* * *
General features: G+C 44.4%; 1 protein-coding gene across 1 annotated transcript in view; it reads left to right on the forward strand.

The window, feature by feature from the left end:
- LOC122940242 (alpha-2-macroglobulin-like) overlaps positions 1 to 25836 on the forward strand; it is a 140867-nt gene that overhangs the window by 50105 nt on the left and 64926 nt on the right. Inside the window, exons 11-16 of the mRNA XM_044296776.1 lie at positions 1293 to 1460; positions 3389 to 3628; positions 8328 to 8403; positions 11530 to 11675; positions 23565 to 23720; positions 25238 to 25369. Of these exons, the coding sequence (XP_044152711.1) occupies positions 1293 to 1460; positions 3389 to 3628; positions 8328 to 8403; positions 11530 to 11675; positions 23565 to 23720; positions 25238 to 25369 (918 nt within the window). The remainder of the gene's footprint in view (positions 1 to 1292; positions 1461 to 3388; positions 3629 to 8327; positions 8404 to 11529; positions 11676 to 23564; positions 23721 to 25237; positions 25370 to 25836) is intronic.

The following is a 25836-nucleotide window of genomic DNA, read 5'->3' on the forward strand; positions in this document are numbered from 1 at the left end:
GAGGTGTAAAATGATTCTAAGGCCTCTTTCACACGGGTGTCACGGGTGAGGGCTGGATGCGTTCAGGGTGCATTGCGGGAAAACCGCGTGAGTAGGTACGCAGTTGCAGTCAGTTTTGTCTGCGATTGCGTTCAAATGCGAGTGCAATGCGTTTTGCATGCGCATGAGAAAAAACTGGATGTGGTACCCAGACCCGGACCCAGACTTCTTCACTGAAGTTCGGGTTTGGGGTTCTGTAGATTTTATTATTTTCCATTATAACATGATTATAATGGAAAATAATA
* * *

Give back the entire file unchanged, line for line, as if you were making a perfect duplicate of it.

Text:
General features: G+C 44.4%; 1 protein-coding gene across 1 annotated transcript in view; it reads left to right on the forward strand.

The window, feature by feature from the left end:
- LOC122940242 (alpha-2-macroglobulin-like) overlaps positions 1 to 25836 on the forward strand; it is a 140867-nt gene that overhangs the window by 50105 nt on the left and 64926 nt on the right. Inside the window, exons 11-16 of the mRNA XM_044296776.1 lie at positions 1293 to 1460; positions 3389 to 3628; positions 8328 to 8403; positions 11530 to 11675; positions 23565 to 23720; positions 25238 to 25369. Of these exons, the coding sequence (XP_044152711.1) occupies positions 1293 to 1460; positions 3389 to 3628; positions 8328 to 8403; positions 11530 to 11675; positions 23565 to 23720; positions 25238 to 25369 (918 nt within the window). The remainder of the gene's footprint in view (positions 1 to 1292; positions 1461 to 3388; positions 3629 to 8327; positions 8404 to 11529; positions 11676 to 23564; positions 23721 to 25237; positions 25370 to 25836) is intronic.

The following is a 25836-nucleotide window of genomic DNA, read 5'->3' on the forward strand; positions in this document are numbered from 1 at the left end:
GAGGTGTAAAATGATTCTAAGGCCTCTTTCACACGGGTGTCACGGGTGAGGGCTGGATGCGTTCAGGGTGCATTGCGGGAAAACCGCGTGAGTAGGTACGCAGTTGCAGTCAGTTTTGTCTGCGATTGCGTTCAAATGCGAGTGCAATGCGTTTTGCATGCGCATGAGAAAAAACTGGATGTGGTACCCAGACCCGGACCCAGACTTCTTCACTGAAGTTCGGGTTTGGGGTTCTGTAGATTTTATTATTTTCCATTATAACATGATTATAATGGAAAATAATA